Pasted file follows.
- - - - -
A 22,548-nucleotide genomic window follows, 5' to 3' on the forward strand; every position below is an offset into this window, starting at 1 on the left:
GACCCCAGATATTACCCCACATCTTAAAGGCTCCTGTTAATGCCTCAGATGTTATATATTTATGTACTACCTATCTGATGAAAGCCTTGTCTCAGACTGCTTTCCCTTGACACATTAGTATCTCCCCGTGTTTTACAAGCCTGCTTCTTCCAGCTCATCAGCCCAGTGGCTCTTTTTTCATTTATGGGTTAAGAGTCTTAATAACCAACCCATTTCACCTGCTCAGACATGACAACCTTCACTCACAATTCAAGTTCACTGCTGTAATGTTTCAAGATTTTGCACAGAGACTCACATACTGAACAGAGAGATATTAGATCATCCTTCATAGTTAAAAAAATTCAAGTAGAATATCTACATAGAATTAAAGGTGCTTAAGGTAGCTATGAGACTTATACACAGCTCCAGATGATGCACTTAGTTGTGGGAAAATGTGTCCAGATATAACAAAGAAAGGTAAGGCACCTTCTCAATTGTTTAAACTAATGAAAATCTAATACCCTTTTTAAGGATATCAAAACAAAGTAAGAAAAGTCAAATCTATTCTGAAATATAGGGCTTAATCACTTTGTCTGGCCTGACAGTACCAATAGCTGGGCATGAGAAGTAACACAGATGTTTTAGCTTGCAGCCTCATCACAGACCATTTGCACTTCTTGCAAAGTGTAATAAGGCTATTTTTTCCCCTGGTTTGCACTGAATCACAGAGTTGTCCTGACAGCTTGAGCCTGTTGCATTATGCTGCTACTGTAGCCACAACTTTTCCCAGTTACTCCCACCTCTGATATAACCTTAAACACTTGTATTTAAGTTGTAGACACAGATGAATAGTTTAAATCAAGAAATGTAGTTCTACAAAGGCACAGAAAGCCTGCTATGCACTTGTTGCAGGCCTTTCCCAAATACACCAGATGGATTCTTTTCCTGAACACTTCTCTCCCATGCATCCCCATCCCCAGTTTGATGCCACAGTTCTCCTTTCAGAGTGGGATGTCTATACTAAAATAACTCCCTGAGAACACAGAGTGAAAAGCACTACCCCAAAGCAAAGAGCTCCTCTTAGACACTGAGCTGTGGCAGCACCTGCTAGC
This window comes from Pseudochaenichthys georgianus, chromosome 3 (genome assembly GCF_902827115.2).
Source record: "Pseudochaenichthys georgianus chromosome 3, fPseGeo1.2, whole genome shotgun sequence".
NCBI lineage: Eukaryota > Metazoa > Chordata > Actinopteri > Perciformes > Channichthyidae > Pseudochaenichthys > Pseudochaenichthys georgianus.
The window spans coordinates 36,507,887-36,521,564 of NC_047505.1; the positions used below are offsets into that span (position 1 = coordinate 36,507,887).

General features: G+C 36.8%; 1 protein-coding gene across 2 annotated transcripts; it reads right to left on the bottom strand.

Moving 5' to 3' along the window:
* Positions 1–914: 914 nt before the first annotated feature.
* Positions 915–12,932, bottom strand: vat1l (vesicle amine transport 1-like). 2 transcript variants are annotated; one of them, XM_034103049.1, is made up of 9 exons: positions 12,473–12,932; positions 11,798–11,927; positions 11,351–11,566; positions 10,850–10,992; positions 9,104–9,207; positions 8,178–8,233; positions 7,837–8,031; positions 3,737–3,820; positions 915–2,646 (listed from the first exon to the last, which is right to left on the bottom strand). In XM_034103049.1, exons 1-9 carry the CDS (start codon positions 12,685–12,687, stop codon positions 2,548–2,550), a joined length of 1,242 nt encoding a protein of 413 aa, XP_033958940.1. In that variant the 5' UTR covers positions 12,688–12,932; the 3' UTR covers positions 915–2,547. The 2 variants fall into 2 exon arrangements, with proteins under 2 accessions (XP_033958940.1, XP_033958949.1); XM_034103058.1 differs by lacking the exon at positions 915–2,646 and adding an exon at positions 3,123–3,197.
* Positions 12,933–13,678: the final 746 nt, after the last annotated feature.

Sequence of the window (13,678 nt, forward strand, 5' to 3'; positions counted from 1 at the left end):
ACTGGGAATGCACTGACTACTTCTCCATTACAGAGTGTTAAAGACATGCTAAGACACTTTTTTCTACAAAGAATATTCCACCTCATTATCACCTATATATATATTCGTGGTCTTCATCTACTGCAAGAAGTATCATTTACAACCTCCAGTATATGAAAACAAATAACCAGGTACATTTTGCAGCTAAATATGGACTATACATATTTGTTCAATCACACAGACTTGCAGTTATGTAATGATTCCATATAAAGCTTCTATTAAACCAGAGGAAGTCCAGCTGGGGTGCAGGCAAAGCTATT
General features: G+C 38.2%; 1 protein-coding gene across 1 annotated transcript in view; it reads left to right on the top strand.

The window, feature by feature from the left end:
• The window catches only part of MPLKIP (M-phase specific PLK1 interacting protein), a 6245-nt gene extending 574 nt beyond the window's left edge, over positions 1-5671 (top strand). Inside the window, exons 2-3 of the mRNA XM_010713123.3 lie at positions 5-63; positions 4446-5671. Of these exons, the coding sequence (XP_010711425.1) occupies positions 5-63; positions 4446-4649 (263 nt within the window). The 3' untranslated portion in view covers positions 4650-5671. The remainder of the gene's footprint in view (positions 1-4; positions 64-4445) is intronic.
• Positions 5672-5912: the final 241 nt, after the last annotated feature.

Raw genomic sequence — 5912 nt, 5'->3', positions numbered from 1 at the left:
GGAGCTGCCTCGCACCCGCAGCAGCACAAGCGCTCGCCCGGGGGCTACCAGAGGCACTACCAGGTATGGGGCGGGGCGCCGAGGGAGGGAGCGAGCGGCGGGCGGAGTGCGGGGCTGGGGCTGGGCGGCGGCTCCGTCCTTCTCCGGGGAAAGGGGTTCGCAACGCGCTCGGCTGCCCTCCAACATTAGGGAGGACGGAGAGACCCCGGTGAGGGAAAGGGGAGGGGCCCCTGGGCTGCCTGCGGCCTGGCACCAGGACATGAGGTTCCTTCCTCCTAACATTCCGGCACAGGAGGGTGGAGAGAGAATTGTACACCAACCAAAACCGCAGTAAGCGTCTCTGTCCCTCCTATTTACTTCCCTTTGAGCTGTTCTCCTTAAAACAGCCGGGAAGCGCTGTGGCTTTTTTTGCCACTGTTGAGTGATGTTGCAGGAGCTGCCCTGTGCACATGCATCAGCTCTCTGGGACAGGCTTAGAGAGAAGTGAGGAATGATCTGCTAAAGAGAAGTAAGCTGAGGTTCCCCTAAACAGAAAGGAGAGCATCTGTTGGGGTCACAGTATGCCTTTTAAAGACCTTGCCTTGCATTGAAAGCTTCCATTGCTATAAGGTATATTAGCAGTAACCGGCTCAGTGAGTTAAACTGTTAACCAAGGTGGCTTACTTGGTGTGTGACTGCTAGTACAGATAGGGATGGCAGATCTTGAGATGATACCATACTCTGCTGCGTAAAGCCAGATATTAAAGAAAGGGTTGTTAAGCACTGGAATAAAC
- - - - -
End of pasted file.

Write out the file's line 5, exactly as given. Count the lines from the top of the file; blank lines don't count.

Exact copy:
NCBI lineage: Eukaryota > Metazoa > Chordata > Actinopteri > Perciformes > Channichthyidae > Pseudochaenichthys > Pseudochaenichthys georgianus.